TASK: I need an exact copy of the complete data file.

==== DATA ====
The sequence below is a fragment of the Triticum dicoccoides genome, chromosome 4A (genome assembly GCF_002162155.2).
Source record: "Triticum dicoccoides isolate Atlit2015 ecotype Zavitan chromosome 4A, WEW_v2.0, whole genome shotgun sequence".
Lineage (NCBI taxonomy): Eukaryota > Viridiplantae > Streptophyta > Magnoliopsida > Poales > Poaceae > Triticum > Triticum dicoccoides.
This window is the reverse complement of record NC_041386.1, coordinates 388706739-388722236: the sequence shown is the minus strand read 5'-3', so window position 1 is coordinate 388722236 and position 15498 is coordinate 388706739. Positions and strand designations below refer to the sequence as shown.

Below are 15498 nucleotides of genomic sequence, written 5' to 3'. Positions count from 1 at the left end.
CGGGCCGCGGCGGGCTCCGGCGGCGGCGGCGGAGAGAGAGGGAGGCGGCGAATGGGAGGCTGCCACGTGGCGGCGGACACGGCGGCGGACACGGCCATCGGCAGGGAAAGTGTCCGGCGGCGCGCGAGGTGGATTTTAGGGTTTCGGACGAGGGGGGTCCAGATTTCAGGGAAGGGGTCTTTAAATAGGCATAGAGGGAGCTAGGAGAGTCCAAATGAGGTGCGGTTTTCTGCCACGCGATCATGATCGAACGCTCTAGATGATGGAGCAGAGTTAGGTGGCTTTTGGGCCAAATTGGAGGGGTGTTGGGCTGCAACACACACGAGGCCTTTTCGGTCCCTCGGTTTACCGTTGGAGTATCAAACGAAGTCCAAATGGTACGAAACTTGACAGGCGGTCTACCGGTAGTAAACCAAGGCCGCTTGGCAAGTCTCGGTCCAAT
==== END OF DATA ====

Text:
The sequence below is a fragment of the Triticum dicoccoides genome, chromosome 4A (genome assembly GCF_002162155.2).
Source record: "Triticum dicoccoides isolate Atlit2015 ecotype Zavitan chromosome 4A, WEW_v2.0, whole genome shotgun sequence".
Lineage (NCBI taxonomy): Eukaryota > Viridiplantae > Streptophyta > Magnoliopsida > Poales > Poaceae > Triticum > Triticum dicoccoides.
This window is the reverse complement of record NC_041386.1, coordinates 388706739-388722236: the sequence shown is the minus strand read 5'-3', so window position 1 is coordinate 388722236 and position 15498 is coordinate 388706739. Positions and strand designations below refer to the sequence as shown.

Below are 15498 nucleotides of genomic sequence, written 5' to 3'. Positions count from 1 at the left end.
CGGGCCGCGGCGGGCTCCGGCGGCGGCGGCGGAGAGAGAGGGAGGCGGCGAATGGGAGGCTGCCACGTGGCGGCGGACACGGCGGCGGACACGGCCATCGGCAGGGAAAGTGTCCGGCGGCGCGCGAGGTGGATTTTAGGGTTTCGGACGAGGGGGGTCCAGATTTCAGGGAAGGGGTCTTTAAATAGGCATAGAGGGAGCTAGGAGAGTCCAAATGAGGTGCGGTTTTCTGCCACGCGATCATGATCGAACGCTCTAGATGATGGAGCAGAGTTAGGTGGCTTTTGGGCCAAATTGGAGGGGTGTTGGGCTGCAACACACACGAGGCCTTTTCGGTCCCTCGGTTTACCGTTGGAGTATCAAACGAAGTCCAAATGGTACGAAACTTGACAGGCGGTCTACCGGTAGTAAACCAAGGCCGCTTGGCAAGTCTCGGTCCAAT